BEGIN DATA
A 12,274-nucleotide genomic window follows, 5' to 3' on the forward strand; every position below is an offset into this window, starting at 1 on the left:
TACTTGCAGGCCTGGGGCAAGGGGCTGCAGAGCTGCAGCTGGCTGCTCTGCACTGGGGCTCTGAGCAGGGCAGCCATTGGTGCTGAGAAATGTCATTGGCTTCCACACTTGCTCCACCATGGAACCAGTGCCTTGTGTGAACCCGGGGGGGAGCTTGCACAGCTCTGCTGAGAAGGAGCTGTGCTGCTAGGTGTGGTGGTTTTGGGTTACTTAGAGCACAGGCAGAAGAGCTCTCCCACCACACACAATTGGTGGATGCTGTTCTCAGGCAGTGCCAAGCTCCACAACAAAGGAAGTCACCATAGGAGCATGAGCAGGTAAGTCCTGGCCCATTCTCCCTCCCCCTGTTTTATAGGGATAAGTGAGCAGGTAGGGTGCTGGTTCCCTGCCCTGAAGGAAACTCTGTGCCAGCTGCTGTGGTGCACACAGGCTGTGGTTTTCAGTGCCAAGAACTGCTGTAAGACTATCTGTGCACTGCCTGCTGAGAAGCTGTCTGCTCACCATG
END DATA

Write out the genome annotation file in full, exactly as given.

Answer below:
A 12,274-nucleotide genomic window follows, 5' to 3' on the forward strand; every position below is an offset into this window, starting at 1 on the left:
TACTTGCAGGCCTGGGGCAAGGGGCTGCAGAGCTGCAGCTGGCTGCTCTGCACTGGGGCTCTGAGCAGGGCAGCCATTGGTGCTGAGAAATGTCATTGGCTTCCACACTTGCTCCACCATGGAACCAGTGCCTTGTGTGAACCCGGGGGGGAGCTTGCACAGCTCTGCTGAGAAGGAGCTGTGCTGCTAGGTGTGGTGGTTTTGGGTTACTTAGAGCACAGGCAGAAGAGCTCTCCCACCACACACAATTGGTGGATGCTGTTCTCAGGCAGTGCCAAGCTCCACAACAAAGGAAGTCACCATAGGAGCATGAGCAGGTAAGTCCTGGCCCATTCTCCCTCCCCCTGTTTTATAGGGATAAGTGAGCAGGTAGGGTGCTGGTTCCCTGCCCTGAAGGAAACTCTGTGCCAGCTGCTGTGGTGCACACAGGCTGTGGTTTTCAGTGCCAAGAACTGCTGTAAGACTATCTGTGCACTGCCTGCTGAGAAGCTGTCTGCTCACCATG